By Evania D’souza
One of the benefits of being a University of Nottingham Law student is access to its legal skills workshops and seminars. These are designed to sharpen commercial awareness, improve application writing or interview skills and provide a unique perspective on particular aspects of the legal industry. A seminar that piqued my interest was one delivered by a former lawyer currently working in marketing at Darlingtons Solicitors, who discussed the changes occurring in the legal sector over the past few decades.
A notable but unsurprising difference is the numerical increase in solicitors from 23,565 in 1960 to 162,818 in 2012. An amplification of approximately 8 times, which is nowhere near the growth of legal jobs, marks a sizeable change. As a result, law firms have access to an enormous pool of candidates affording a vastly selective application process. This leads to a highly competitive job market particularly with Magic Circle and City Law firms causing graduates to lean toward joining smaller law firms, which tend to offer faster career progression and early responsibility.
Client attitudes have shifted drastically to a service ideology given the increased supply of lawyers and current economic climate, leading to the evolution of law as a price driven commodity. This fruition has been accelerated by the Internet as clients have the ability to Google cases or statutes and ‘self-diagnose’ legal problems, only seeking firms for solutions not restatements of the law. Furthermore, accountants are the first to be approached for advice as services are cheaper. When law firms are approached, clients already possess a budget in mind for any solutions expected after having a thorough glimpse of firm websites. Hence client satisfaction now borders on service – everything from the first phone call to the final interaction matters to the last pence alongside excellent legal advice.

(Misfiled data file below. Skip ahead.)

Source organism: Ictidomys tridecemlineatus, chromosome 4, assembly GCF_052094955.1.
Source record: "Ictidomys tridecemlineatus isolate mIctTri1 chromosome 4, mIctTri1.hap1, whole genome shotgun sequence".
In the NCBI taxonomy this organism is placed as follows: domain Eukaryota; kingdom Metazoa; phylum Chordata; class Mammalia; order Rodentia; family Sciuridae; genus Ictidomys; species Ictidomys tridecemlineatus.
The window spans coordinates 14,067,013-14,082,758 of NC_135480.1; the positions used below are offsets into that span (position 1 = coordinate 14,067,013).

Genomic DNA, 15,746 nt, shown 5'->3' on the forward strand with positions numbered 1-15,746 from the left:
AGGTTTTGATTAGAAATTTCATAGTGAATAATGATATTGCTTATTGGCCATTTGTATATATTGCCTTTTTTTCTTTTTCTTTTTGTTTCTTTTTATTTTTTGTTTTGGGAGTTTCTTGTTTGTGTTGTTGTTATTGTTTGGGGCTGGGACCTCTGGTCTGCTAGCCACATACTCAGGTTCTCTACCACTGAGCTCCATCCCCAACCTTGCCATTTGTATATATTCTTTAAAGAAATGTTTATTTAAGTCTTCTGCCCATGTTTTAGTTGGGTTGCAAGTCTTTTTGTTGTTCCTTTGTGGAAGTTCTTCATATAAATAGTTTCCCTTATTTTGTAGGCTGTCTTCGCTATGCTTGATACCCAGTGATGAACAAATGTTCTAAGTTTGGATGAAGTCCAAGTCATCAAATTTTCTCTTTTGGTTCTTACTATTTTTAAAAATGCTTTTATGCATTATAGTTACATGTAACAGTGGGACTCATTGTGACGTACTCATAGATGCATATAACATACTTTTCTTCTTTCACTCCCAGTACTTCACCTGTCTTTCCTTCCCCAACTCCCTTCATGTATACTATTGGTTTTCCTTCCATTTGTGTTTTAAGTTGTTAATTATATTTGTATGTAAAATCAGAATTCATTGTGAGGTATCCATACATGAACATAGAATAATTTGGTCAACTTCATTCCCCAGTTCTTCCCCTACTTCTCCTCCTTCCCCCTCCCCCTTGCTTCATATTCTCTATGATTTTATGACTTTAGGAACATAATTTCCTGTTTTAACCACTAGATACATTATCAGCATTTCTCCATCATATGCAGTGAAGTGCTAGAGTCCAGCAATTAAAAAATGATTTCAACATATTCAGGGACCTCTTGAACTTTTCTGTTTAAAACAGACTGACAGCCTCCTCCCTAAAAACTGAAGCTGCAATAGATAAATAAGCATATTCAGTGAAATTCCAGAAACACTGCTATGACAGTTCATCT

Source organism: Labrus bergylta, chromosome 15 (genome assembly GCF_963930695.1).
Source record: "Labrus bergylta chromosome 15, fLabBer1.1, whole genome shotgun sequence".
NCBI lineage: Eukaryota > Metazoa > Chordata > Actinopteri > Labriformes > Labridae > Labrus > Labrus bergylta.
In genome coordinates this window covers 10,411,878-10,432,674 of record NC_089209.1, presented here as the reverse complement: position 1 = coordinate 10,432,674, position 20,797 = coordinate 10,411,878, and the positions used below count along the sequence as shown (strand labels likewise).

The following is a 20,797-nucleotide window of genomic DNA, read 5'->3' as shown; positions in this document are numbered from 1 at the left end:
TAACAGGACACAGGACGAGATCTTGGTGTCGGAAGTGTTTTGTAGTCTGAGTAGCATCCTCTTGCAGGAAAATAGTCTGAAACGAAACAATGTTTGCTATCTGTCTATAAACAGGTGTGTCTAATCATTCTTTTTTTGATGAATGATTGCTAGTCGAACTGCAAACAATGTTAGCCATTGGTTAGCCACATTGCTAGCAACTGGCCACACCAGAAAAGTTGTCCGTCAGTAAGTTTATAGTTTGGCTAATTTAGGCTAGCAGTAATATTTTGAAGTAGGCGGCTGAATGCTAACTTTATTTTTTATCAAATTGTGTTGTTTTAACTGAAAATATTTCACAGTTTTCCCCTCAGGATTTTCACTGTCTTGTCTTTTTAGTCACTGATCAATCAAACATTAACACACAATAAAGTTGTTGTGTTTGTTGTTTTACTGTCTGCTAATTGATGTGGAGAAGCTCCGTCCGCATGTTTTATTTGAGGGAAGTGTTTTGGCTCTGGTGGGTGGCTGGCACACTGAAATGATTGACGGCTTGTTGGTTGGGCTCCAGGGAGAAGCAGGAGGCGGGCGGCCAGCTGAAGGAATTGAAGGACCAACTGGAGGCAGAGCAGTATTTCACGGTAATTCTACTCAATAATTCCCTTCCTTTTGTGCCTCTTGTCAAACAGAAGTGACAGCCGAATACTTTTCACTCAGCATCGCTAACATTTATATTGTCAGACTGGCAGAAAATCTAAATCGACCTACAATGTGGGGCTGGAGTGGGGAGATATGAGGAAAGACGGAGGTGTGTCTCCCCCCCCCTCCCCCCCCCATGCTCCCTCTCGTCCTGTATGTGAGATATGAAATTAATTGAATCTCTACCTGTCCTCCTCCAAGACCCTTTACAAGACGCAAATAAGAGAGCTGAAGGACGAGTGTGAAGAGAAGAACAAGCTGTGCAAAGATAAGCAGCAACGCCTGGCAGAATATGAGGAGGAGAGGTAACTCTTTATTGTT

As the profession is encumbered with high risk of client law suits, these are cushioned with circa 8% turnover cover. This is at the knowledge to clients, who may approach lawyers with a decidedly losing claim with intent to use the firm’s funds to cushion the blow. Legal service charges range from 5-10% of the transaction undertaken, but can be lower depending on the scale of the case.
On a positive note, it is unlikely the profession will be overrun by robots. Despite technological software advances in data collation and research, several aspects of the sector are governed by trust or emotional analysis which Artificial Intelligence still finds difficult to imitate.
How is this information a useful gain?
The challenges represented by the legal market may act to dissuade some from pursuing a career in law. However, I believe the current environment in the legal sphere demonstrates a fine challenge to distinguish oneself on the basis of legal personality – that is, what drives you toward law? To understand or develop this, it is important to divide your motivation into two parts: personal and professional drive. The former is subjective, representing factors important to oneself about the profession such as money, business or intellectual contest. The latter is objective on aspects like client-interaction or problem solving within this line of work.